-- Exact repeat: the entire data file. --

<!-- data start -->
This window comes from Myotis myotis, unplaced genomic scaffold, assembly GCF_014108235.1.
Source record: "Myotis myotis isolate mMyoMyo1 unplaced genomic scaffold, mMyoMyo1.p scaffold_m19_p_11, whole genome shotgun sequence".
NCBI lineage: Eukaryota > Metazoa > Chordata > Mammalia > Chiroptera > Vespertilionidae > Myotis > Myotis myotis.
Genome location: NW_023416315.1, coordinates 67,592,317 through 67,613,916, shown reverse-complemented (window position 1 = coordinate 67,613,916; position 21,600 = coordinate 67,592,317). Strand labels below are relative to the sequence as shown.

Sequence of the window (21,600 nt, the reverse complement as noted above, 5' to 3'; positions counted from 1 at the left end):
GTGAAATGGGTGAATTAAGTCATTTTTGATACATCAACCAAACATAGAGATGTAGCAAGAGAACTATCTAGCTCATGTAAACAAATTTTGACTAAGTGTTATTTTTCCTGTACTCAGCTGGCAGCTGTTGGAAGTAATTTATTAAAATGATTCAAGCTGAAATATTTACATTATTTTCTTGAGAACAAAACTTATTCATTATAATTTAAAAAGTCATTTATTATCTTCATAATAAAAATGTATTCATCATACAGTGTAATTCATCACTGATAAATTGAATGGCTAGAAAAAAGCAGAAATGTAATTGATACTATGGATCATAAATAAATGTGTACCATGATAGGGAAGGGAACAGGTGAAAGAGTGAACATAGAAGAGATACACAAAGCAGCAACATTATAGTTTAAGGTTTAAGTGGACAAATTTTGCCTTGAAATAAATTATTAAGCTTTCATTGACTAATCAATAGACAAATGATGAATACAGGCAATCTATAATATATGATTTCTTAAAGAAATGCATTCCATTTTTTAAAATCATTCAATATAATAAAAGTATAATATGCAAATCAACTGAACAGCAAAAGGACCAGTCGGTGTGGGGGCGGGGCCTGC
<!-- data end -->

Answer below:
This window comes from Myotis myotis, unplaced genomic scaffold, assembly GCF_014108235.1.
Source record: "Myotis myotis isolate mMyoMyo1 unplaced genomic scaffold, mMyoMyo1.p scaffold_m19_p_11, whole genome shotgun sequence".
NCBI lineage: Eukaryota > Metazoa > Chordata > Mammalia > Chiroptera > Vespertilionidae > Myotis > Myotis myotis.
Genome location: NW_023416315.1, coordinates 67,592,317 through 67,613,916, shown reverse-complemented (window position 1 = coordinate 67,613,916; position 21,600 = coordinate 67,592,317). Strand labels below are relative to the sequence as shown.

Sequence of the window (21,600 nt, the reverse complement as noted above, 5' to 3'; positions counted from 1 at the left end):
GTGAAATGGGTGAATTAAGTCATTTTTGATACATCAACCAAACATAGAGATGTAGCAAGAGAACTATCTAGCTCATGTAAACAAATTTTGACTAAGTGTTATTTTTCCTGTACTCAGCTGGCAGCTGTTGGAAGTAATTTATTAAAATGATTCAAGCTGAAATATTTACATTATTTTCTTGAGAACAAAACTTATTCATTATAATTTAAAAAGTCATTTATTATCTTCATAATAAAAATGTATTCATCATACAGTGTAATTCATCACTGATAAATTGAATGGCTAGAAAAAAGCAGAAATGTAATTGATACTATGGATCATAAATAAATGTGTACCATGATAGGGAAGGGAACAGGTGAAAGAGTGAACATAGAAGAGATACACAAAGCAGCAACATTATAGTTTAAGGTTTAAGTGGACAAATTTTGCCTTGAAATAAATTATTAAGCTTTCATTGACTAATCAATAGACAAATGATGAATACAGGCAATCTATAATATATGATTTCTTAAAGAAATGCATTCCATTTTTTAAAATCATTCAATATAATAAAAGTATAATATGCAAATCAACTGAACAGCAAAAGGACCAGTCGGTGTGGGGGCGGGGCCTGC